If you’re just getting started with coding, Light Table is probably a little bit overkill for your needs. But if you’re looking for a powerful IDE (which you will be once you start diving into more complex languages like Python), then look no further than Light Table.
It allows you to view and edit multiple files at once and also works as an interactive console. It can support plugins that make it easier to debug different languages (including Clojure). Given how modular Light Table is, it has a ton of uses outside of just coding.
For example, writing software documentation (like we are here!) would be quite easy in Light Table given its ability to display comments alongside programming language constructs.
This is among the favorite programs for coding of many developers. It's a pretty easy-to-use application that doesn't take long to get used to. While it lacks some more advanced features, RubyMine is one of the top picks for beginner coders and most definitely worth checking out.
Another cool thing about RubyMine is that it works on both Mac and Windows computers. Basically, if you're using one of those operating systems, then you can use RubyMine. Cool beans!
Using plugins, you can integrate an external code quality analyzer (like Squale), a debugger (like Chrome DevTools) or language support for CoffeeScript or TypeScript right into the IDE. The time saved by not having to switch between tools will make your coding experience much more enjoyable than it could have been otherwise.
9. Cloud9 IDE
Cloud9 is one of many web-based coding environments, and it has a lot going for it. It's easy to use, and it's designed to let coders connect with teams without much hassle.
The basic, free plan gives you access to all of Cloud9’s most essential features. The business plan costs $12 per month and is more focused on web development, so it offers one-click installation for Ruby on Rails, PHP and more. It also supports unlimited projects with collaborators, private repositories and SSH keys, as well as SSL security options. The only real downside is that, in order to use Cloud9 IDE for free or for profit, you must sign a Developer Agreement stating that all works created on Cloud9 are under your sole ownership (or joint if multiple parties).
10. Eclipse Che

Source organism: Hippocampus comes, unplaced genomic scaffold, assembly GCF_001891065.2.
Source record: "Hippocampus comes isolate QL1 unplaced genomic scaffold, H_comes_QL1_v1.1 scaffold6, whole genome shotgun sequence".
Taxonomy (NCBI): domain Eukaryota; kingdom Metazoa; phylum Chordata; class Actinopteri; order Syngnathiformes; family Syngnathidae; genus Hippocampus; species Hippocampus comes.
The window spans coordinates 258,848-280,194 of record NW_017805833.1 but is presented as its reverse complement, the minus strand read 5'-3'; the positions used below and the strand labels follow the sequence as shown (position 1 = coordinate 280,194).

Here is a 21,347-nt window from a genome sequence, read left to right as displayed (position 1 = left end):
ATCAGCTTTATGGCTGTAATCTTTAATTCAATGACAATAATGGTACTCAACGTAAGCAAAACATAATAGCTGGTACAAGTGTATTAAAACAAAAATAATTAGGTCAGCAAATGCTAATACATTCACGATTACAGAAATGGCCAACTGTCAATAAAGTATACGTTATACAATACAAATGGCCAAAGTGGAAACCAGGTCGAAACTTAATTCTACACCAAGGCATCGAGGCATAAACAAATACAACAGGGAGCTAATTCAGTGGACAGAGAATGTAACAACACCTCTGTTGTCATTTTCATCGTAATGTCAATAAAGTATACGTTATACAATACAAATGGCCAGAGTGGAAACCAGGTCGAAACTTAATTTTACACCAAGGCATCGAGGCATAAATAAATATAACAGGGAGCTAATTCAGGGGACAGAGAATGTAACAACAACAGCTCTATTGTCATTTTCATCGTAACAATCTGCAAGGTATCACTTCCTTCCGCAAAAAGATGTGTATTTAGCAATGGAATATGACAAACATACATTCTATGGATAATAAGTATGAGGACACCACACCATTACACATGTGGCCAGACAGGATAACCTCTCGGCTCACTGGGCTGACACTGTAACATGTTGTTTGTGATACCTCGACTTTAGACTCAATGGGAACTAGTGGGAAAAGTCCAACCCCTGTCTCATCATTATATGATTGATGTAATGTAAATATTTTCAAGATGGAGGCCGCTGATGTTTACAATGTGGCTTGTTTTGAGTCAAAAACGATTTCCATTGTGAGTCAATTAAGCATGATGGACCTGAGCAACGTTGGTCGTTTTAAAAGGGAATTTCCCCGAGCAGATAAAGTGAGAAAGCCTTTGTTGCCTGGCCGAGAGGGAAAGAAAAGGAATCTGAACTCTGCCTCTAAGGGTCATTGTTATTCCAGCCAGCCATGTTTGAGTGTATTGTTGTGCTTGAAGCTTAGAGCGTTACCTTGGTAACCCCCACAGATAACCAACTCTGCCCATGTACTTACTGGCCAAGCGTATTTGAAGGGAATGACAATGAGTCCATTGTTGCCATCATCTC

This is a free cloud-based Integrated Development Environment (IDE) aimed at helping developers create projects in multiple programming languages. It’s also open-source, which means you can use it free of charge and customize it to fit your needs as well.
One cool feature is that Eclipse Che allows you to share code among other users. One user creates a new project, for example, and then others can access that project on their own machine for editing or for viewing. Eclipse Che is cross-platform—meaning it works equally well on Linux, Mac OS X, and Windows operating systems—and currently supports dozens of programming languages.
If you’re coding in any language, chances are you’ll run into Vim at some point. Essentially a text editor with a lot of functionality built-in (like spell check, for example), Vim is often cited as being one of the most efficient and powerful coding programs out there. It has a strong following among coders who praise its efficiency and power, but it can be difficult to get used to if you’re coming from another program or simply aren’t familiar with text editors. If you want to give it a shot, just don’t give up if you find yourself having trouble at first—just like any other skill, practicing makes perfect.
What Is the Best Software for Coding?
Coding isn’t an easy process and can be very tedious if you’re trying to do it on your own. Thankfully, there are plenty of great coding programs out there that will make the entire process much easier and help you create some incredible projects in no time at all. We’ve put together a list of 11 awesome software programs that you should check out if you plan on doing any coding at all in the future.